1. First of all, for example, to capture a mutex; in the general case, wait for any condition (analogue of conditional variables)
    2. in case of failure, return control to the scheduler in the middle of the function
    3. start from the right place when the thread wakes up, for example, when releasing the necessary mutex.

    In the case of regular threads, everything is simple: when you fall asleep, you call the scheduler and reschedule. The flow simply calls, for example, the sleep () function. Paragraphs 1 and 3 are implemented due to the safety of the stack and context. With stackless streams, things get more complicated:
    • It is necessary to exit the stream function explicitly so that the stack is in the same state as before the start of the light stream.
    • The easy flow function will start from the very beginning. When called again, local variables cease to be relevant.

    To combat the last point, we decided to follow the coroutine path, like Adam Dunkels in our protothread library . But, unlike Adam, we decided not to hide the logic behind cunning macros, but to make the interface as explicit as possible. Our solution is based on the extension of GCC Labels as Values . This extension allows you to get links to tags, as well as to calculate the indent from a specific tag, using the usual manipulations with pointers.
    Light flows and their structure

    To understand everything in more detail, consider the implementation details. Firstly, the structure of lthread itself:
    struct lthread {
    	struct schedee schedee;
    	int (*run)(struct lthread *);
    	int label_offset;
    	struct schedee *joining;
    	struct sched_wait_info info;

    The first thing to clarify is the signature of the run function. Since light streams do not have a stack, it is assumed that the structure of light streams will often be a member of another structure containing information that will need to be stored from call to call. Therefore, it is reasonable to use the link to the light stream itself as the main argument, and refer to the rest of the information using type casting.

    The return value of the run function is input point information. If the input point for the function is assumed to be one, or when restarting, the initial input point should be used, then the return value will be 0. Otherwise, the return value is set by the lthread_yield () macro. This and other macros I will describe below.

    The label_offset field is the indent from the start label of the function. This is a service field for saving the input point of the stream. Working with various input points is done using the lthread_resume () and lthread_yield () macros.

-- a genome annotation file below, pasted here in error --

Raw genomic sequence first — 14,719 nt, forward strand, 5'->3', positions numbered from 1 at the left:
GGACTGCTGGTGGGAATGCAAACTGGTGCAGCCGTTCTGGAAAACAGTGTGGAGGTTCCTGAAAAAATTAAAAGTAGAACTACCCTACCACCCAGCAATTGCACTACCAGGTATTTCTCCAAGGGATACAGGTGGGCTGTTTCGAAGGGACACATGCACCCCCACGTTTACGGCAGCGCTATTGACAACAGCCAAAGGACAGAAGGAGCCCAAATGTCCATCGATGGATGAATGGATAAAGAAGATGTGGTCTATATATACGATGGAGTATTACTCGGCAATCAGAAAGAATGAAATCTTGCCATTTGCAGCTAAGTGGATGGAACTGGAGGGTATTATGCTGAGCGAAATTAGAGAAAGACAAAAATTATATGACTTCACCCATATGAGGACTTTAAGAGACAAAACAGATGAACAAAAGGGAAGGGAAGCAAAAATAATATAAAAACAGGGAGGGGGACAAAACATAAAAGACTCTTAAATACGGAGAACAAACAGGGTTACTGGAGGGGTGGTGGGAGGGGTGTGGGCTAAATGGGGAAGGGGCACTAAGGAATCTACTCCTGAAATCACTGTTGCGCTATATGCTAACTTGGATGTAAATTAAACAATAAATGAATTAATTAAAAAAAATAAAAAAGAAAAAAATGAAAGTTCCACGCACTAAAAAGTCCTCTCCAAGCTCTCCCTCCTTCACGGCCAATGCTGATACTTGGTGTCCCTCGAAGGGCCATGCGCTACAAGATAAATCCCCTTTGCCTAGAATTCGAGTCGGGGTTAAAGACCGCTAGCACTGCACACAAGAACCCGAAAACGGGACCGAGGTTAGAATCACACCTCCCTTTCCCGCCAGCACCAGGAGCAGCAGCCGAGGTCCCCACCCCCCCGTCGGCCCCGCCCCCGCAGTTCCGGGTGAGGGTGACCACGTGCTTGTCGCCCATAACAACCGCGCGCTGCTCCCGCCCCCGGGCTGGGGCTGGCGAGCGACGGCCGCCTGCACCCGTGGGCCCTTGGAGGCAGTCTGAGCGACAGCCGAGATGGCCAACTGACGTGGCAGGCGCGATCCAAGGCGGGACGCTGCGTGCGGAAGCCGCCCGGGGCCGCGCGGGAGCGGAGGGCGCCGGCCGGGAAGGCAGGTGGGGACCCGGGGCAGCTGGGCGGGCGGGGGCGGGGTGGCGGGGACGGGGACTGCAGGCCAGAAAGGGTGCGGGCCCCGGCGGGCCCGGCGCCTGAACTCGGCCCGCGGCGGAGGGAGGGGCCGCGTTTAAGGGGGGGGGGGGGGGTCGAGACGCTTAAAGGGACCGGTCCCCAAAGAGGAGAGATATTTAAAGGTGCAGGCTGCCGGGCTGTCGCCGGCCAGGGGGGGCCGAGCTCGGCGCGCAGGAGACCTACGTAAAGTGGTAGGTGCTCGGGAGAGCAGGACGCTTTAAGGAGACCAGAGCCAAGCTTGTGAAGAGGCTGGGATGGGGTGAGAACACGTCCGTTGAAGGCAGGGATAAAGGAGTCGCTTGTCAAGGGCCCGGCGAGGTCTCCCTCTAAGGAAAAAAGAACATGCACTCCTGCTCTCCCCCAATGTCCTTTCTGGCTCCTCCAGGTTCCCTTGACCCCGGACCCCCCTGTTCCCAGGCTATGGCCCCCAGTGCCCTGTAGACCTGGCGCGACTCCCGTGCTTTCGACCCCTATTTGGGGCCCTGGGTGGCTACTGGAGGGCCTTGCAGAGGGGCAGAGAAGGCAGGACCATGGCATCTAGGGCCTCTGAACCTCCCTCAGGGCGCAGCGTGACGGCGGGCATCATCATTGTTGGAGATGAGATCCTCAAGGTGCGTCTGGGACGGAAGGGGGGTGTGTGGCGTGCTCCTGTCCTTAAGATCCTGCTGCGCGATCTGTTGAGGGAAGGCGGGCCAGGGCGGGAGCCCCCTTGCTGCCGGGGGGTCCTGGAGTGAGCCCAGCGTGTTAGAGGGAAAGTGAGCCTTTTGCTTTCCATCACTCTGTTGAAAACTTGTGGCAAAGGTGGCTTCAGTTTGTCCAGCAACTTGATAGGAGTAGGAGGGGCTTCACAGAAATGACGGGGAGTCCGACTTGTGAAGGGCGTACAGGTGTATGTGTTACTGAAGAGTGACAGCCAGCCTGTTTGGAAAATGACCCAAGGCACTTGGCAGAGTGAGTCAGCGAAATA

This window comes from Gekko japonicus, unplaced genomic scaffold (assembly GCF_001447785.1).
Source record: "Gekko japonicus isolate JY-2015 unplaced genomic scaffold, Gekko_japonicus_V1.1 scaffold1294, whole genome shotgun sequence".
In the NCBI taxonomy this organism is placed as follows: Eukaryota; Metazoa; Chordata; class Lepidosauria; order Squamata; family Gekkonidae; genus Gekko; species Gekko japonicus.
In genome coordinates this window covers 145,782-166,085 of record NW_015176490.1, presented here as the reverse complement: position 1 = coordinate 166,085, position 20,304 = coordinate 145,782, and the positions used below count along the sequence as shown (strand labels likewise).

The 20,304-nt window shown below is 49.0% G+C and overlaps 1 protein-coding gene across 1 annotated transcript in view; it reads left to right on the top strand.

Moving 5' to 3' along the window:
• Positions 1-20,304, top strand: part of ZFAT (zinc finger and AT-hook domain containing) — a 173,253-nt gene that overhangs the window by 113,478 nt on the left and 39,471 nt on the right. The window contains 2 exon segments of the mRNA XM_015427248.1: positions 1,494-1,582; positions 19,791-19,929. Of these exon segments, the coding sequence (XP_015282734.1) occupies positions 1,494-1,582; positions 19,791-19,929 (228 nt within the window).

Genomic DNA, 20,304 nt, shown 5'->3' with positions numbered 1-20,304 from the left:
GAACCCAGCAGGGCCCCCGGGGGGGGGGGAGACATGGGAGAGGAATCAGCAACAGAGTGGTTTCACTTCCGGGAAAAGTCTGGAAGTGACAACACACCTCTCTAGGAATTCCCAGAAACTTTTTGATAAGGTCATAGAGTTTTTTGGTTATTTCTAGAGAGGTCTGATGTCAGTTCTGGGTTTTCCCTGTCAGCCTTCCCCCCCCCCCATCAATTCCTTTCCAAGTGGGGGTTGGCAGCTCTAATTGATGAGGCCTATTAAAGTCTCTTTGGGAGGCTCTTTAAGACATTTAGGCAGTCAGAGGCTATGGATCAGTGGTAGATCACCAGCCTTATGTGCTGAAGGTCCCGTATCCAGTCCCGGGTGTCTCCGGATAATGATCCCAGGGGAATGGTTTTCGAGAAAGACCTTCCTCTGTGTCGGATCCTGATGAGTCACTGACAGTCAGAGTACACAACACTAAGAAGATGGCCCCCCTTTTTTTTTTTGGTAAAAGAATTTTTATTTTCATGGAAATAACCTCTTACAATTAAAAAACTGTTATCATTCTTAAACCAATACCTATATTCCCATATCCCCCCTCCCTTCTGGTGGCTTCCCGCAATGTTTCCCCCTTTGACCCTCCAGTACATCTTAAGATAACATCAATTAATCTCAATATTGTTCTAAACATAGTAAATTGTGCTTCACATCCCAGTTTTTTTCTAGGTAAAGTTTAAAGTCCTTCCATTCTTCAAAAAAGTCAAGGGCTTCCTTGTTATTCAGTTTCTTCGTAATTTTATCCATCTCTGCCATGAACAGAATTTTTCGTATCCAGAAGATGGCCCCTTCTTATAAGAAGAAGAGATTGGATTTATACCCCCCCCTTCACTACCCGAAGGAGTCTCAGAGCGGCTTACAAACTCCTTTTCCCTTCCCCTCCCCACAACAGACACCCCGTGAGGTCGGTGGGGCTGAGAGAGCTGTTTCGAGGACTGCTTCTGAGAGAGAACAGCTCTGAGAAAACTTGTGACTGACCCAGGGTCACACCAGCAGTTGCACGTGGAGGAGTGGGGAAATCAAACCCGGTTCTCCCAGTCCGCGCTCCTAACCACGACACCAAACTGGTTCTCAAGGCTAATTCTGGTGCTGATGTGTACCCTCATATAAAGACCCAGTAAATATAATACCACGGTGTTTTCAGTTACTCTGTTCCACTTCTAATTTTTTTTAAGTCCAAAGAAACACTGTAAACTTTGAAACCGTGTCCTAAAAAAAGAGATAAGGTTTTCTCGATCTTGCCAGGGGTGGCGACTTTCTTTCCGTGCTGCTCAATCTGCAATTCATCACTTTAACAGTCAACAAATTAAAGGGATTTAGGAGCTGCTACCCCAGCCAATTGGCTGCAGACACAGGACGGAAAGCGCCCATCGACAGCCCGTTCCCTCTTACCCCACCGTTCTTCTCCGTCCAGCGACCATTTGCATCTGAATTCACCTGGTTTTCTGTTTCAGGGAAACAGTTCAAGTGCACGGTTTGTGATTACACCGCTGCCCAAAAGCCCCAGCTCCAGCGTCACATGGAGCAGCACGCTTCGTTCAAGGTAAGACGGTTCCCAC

The joining field is a reference to the schedee of a thread awaiting the completion of a light thread, similar to regular threads. About it in more detail below.

    And finally, info is a service field with the necessary information to wait by timeout.

    Light Flow API

    The basic easy-stream API is pretty simple. The initialization and start functions are unlikely to require explanation:
    void lthread_init(struct lthread *lt, int (*run)(struct lthread *));
    void lthread_launch(struct lthread *lt);

    When the application has worked, you need to make sure that the light threads are completed and no one else wakes them up. If this is not so, then it is unsafe to terminate the application: the awakening of a light stream can occur when its structure is irrelevant. Therefore, you must first wait for the flow to be in the desired state. This is similar to the behavior of the thread_join () function. We need its analogue for light flows:
    extern void lthread_join(struct lthread *lt);

    Now this function has one drawback: it can only be called from a stream with a stack. In fact, it can be expanded to the general case, if necessary.

    There is another important point regarding this feature. In order to understand it, let's digress a bit and pay attention to the life cycle of the light flow. A light stream can only be in two states: readiness and expectation. Ready-made light threads are in the runq scheduler queue, and while it is in this state, you cannot add it to the queue a second time. However, as soon as the finished thread gets out of the queue, it goes into a waiting state, and now it can be scheduled again, including this he can do. For example, tasklets in Linux behave in the same way. If the light thread plans itself (actually never ends), then the thread that called lthread_join () just hangs. The user is responsible for ensuring that the easy flow does not plan itself in this case.

    Consider the part of the API that provides label management, i.e. multiple entry points. An important note: work with labels is carried out only in the run () function itself, but not in the functions that it calls. Unfortunately, these restrictions can not be avoided without a stack.

    A macro that returns a previously saved label:
    /* Шаблон использования: goto lthread_resume(lt, start); */
    #define lthread_resume(lt, initial_label) \
                *((lt)->label_offset + (initial_label))